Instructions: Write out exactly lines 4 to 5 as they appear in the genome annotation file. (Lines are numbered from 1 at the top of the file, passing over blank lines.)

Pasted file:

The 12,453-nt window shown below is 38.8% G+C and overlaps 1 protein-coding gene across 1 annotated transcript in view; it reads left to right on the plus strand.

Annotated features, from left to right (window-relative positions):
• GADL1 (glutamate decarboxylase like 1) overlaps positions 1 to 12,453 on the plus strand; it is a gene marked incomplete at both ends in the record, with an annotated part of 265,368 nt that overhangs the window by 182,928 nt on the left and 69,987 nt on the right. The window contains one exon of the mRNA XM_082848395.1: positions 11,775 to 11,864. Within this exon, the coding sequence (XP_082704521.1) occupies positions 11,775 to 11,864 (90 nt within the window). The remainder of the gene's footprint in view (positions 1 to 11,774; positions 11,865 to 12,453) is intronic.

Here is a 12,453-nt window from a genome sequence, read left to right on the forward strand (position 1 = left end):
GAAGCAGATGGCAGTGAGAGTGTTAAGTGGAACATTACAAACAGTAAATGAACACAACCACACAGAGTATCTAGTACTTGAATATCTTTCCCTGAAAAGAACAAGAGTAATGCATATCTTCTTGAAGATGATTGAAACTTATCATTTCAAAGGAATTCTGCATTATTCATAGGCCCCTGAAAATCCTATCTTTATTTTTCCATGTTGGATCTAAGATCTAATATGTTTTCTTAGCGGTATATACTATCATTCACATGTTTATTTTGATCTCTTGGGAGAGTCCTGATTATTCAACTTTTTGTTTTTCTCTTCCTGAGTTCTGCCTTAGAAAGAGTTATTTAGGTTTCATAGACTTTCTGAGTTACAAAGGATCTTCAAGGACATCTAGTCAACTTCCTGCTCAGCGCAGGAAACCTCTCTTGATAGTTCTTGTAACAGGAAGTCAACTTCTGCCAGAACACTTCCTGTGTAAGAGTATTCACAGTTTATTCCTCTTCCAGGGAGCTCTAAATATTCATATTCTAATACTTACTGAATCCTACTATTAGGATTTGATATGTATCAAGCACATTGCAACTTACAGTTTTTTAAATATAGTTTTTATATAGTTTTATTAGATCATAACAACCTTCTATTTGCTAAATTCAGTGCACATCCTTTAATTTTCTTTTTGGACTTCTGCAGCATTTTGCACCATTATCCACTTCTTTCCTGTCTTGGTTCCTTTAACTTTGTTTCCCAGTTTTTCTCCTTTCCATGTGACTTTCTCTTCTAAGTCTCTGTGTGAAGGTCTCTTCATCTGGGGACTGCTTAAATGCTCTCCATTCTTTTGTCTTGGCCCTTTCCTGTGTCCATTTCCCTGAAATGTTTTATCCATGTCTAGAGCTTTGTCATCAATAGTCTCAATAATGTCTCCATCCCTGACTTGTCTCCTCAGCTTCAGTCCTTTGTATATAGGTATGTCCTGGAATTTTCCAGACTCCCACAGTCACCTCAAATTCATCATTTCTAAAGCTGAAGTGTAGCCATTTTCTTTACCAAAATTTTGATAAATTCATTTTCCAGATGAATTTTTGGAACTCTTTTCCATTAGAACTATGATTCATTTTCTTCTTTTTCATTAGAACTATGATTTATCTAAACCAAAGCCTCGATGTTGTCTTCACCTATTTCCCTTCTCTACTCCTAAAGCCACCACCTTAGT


Here is a 12,453-nt window from a genome sequence, read left to right on the forward strand (position 1 = left end):
GAAGCAGATGGCAGTGAGAGTGTTAAGTGGAACATTACAAACAGTAAATGAACACAACCACACAGAGTATCTAGTACTTGAATATCTTTCCCTGAAAAGAACAAGAGTAATGCATATCTTCTTGAAGATGATTGAAACTTATCATTTCAAAGGAATTCTGCATTATTCATAGGCCCCTGAAAATCCTATCTTTATTTTTCCATGTTGGATCTAAGATCTAATATGTTTTCTTAGCGGTATATACTATCATTCACATGTTTATTTTGATCTCTTGGGAGAGTCCTGATTATTCAACTTTTTGTTTTTCTCTTCCTGAGTTCTGCCTTAGAAAGAGTTATTTAGGTTTCATAGACTTTCTGAGTTACAAAGGATCTTCAAGGACATCTAGTCAACTTCCTGCTCAGCGCAGGAAACCTCTCTTGATAGTTCTTGTAACAGGAAGTCAACTTCTGCCAGAACACTTCCTGTGTAAGAGTATTCACAGTTTATTCCTCTTCCAGGGAGCTCTAAATATTCATATTCTAATACTTACTGAATCCTACTATTAGGATTTGATATGTATCAAGCACATTGCAACTTACAGTTTTTTAAATATAGTTTTTATATAGTTTTATTAGATCATAACAACCTTCTATTTGCTAAATTCAGTGCACATCCTTTAATTTTCTTTTTGGACTTCTGCAGCATTTTGCACCATTATCCACTTCTTTCCTGTCTTGGTTCCTTTAACTTTGTTTCCCAGTTTTTCTCCTTTCCATGTGACTTTCTCTTCTAAGTCTCTGTGTGAAGGTCTCTTCATCTGGGGACTGCTTAAATGCTCTCCATTCTTTTGTCTTGGCCCTTTCCTGTGTCCATTTCCCTGAAATGTTTTATCCATGTCTAGAGCTTTGTCATCAATAGTCTCAATAATGTCTCCATCCCTGACTTGTCTCCTCAGCTTCAGTCCTTTGTATATAGGTATGTCCTGGAATTTTCCAGACTCCCACAGTCACCTCAAATTCATCATTTCTAAAGCTGAAGTGTAGCCATTTTCTTTACCAAAATTTTGATAAATTCATTTTCCAGATGAATTTTTGGAACTCTTTTCCATTAGAACTATGATTCATTTTCTTCTTTTTCATTAGAACTATGATTTATCTAAACCAAAGCCTCGATGTTGTCTTCACCTATTTCCCTTCTCTACTCCTAAAGCCACCACCTTAGT